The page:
Zero waste café/bar in Birmingham granted licence
Plans for a zero waste café and bar are a step closer after owners were granted a licence to sell alcohol.
Digbeth’s Clean Kilo supermarket, which aimed to trade with a minimum of single-use packaging, is set to rebrand as Kilo Zero – a café/bar based from the Gibb Street venue with a similar ethos.
A licensing application had been opposed by the city council’s planning team who said the premises does not have planning consent to operate as a café/pub.
But at a Birmingham City Council licensing sub-committee hearing last week, the team behind Kilo Zero said they had been working with the planning team.
They planned to submit a planning application following the outcome of the licensing hearing – which was not attended by anyone from the planning team.
The licence being sought would cover the sale of alcohol and regulated entertainment including films and live music to operate from 10am until 2am every day.
Late night refreshment is intended to be provided from 11pm until 2am every day.
The licensing sub-committee – consisting of chair Councillor Diane Donaldson, Councillor Martin Straker Welds and Councillor Bob Beauchamp – has now given its decision.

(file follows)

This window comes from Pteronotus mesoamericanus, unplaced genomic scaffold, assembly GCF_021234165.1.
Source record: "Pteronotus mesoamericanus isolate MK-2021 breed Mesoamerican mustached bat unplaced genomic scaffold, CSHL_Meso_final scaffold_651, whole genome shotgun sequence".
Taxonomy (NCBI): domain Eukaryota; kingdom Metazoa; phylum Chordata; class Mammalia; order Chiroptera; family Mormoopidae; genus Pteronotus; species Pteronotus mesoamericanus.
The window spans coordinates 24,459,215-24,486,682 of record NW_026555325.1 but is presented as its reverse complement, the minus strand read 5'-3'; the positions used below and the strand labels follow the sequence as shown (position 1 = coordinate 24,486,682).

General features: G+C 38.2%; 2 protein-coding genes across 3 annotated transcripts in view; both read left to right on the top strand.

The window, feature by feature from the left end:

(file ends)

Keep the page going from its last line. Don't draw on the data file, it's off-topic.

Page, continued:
The councillors decided to grant a licence with conditions including that risk assessments must be carried out and made available to responsible authorities.
They said: “The sub-committee noted that a representation had been made by the planning department; however, no planning officer attended the meeting to address the sub-committee.
“Part of the planning department representation related to the potential for noise nuisance; however, the sub-committee observed that environmental health had seen no cause for concern.
“West Midlands Police had found the application satisfactory with the addition of some conditions.
“The members deliberated the operating schedule put forward by the applicant, and the likely impact of the application, and concluded that by granting this application, the licensing objectives contained in the Act [Licensing Act 2003] will be properly promoted.
“The company’s answers to the numerous member questions regarding the style of operation had all been satisfactory.”
The meeting heard the supermarket had to rebrand due to the impact of Covid on trade – and a Bournville Clean Kilo shop remains open. The Digbeth shop’s move to Moseley has been recently reported.
During the meeting, director Jeanette Wong said it was hoped the new bar could open on April 1.